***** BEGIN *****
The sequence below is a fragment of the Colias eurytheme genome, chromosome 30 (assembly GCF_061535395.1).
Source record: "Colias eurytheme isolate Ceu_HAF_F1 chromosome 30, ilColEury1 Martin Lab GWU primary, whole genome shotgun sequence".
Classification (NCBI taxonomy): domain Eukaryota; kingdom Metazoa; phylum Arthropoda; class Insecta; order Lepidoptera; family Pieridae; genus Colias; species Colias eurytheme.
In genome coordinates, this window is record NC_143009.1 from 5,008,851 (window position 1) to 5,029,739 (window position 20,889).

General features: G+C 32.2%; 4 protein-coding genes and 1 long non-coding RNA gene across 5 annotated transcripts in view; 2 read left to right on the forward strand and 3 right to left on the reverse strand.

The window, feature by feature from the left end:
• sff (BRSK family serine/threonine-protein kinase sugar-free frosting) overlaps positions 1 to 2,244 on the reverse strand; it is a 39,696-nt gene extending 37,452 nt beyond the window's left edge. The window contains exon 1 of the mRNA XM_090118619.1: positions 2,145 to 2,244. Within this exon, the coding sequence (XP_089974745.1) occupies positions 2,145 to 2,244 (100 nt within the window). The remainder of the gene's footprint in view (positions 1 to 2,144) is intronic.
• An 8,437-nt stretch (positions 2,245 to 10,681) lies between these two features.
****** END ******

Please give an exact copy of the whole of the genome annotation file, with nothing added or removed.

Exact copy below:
The sequence below is a fragment of the Colias eurytheme genome, chromosome 30 (assembly GCF_061535395.1).
Source record: "Colias eurytheme isolate Ceu_HAF_F1 chromosome 30, ilColEury1 Martin Lab GWU primary, whole genome shotgun sequence".
Classification (NCBI taxonomy): domain Eukaryota; kingdom Metazoa; phylum Arthropoda; class Insecta; order Lepidoptera; family Pieridae; genus Colias; species Colias eurytheme.
In genome coordinates, this window is record NC_143009.1 from 5,008,851 (window position 1) to 5,029,739 (window position 20,889).

General features: G+C 32.2%; 4 protein-coding genes and 1 long non-coding RNA gene across 5 annotated transcripts in view; 2 read left to right on the forward strand and 3 right to left on the reverse strand.

The window, feature by feature from the left end:
• sff (BRSK family serine/threonine-protein kinase sugar-free frosting) overlaps positions 1 to 2,244 on the reverse strand; it is a 39,696-nt gene extending 37,452 nt beyond the window's left edge. The window contains exon 1 of the mRNA XM_090118619.1: positions 2,145 to 2,244. Within this exon, the coding sequence (XP_089974745.1) occupies positions 2,145 to 2,244 (100 nt within the window). The remainder of the gene's footprint in view (positions 1 to 2,144) is intronic.
• An 8,437-nt stretch (positions 2,245 to 10,681) lies between these two features.